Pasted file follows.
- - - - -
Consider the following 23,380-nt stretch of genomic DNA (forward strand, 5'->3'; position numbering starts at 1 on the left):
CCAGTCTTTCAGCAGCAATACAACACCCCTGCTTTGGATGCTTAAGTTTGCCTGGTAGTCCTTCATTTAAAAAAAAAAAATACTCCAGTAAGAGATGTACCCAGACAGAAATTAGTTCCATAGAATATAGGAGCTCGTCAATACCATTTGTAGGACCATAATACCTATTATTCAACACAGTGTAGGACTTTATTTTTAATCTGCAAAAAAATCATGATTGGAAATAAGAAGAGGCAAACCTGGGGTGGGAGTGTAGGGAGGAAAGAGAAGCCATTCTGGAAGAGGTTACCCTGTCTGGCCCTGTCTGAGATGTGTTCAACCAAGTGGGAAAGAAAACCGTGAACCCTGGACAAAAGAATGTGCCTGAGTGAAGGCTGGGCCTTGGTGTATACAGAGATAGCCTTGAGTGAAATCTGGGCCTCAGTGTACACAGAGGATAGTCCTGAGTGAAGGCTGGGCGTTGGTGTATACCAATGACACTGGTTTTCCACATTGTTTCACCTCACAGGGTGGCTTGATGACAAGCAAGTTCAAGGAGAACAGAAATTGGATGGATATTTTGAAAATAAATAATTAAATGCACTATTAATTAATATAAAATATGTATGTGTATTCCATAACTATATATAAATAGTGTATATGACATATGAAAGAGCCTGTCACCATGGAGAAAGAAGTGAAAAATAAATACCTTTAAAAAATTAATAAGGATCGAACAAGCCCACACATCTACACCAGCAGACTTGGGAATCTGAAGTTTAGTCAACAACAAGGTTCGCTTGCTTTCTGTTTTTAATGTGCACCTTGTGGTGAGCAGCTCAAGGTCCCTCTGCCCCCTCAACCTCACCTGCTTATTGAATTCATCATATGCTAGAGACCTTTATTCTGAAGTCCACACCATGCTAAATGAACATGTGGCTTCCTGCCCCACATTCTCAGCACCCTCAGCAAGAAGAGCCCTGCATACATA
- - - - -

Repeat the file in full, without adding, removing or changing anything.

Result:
Consider the following 23,380-nt stretch of genomic DNA (forward strand, 5'->3'; position numbering starts at 1 on the left):
CCAGTCTTTCAGCAGCAATACAACACCCCTGCTTTGGATGCTTAAGTTTGCCTGGTAGTCCTTCATTTAAAAAAAAAAAATACTCCAGTAAGAGATGTACCCAGACAGAAATTAGTTCCATAGAATATAGGAGCTCGTCAATACCATTTGTAGGACCATAATACCTATTATTCAACACAGTGTAGGACTTTATTTTTAATCTGCAAAAAAATCATGATTGGAAATAAGAAGAGGCAAACCTGGGGTGGGAGTGTAGGGAGGAAAGAGAAGCCATTCTGGAAGAGGTTACCCTGTCTGGCCCTGTCTGAGATGTGTTCAACCAAGTGGGAAAGAAAACCGTGAACCCTGGACAAAAGAATGTGCCTGAGTGAAGGCTGGGCCTTGGTGTATACAGAGATAGCCTTGAGTGAAATCTGGGCCTCAGTGTACACAGAGGATAGTCCTGAGTGAAGGCTGGGCGTTGGTGTATACCAATGACACTGGTTTTCCACATTGTTTCACCTCACAGGGTGGCTTGATGACAAGCAAGTTCAAGGAGAACAGAAATTGGATGGATATTTTGAAAATAAATAATTAAATGCACTATTAATTAATATAAAATATGTATGTGTATTCCATAACTATATATAAATAGTGTATATGACATATGAAAGAGCCTGTCACCATGGAGAAAGAAGTGAAAAATAAATACCTTTAAAAAATTAATAAGGATCGAACAAGCCCACACATCTACACCAGCAGACTTGGGAATCTGAAGTTTAGTCAACAACAAGGTTCGCTTGCTTTCTGTTTTTAATGTGCACCTTGTGGTGAGCAGCTCAAGGTCCCTCTGCCCCCTCAACCTCACCTGCTTATTGAATTCATCATATGCTAGAGACCTTTATTCTGAAGTCCACACCATGCTAAATGAACATGTGGCTTCCTGCCCCACATTCTCAGCACCCTCAGCAAGAAGAGCCCTGCATACATA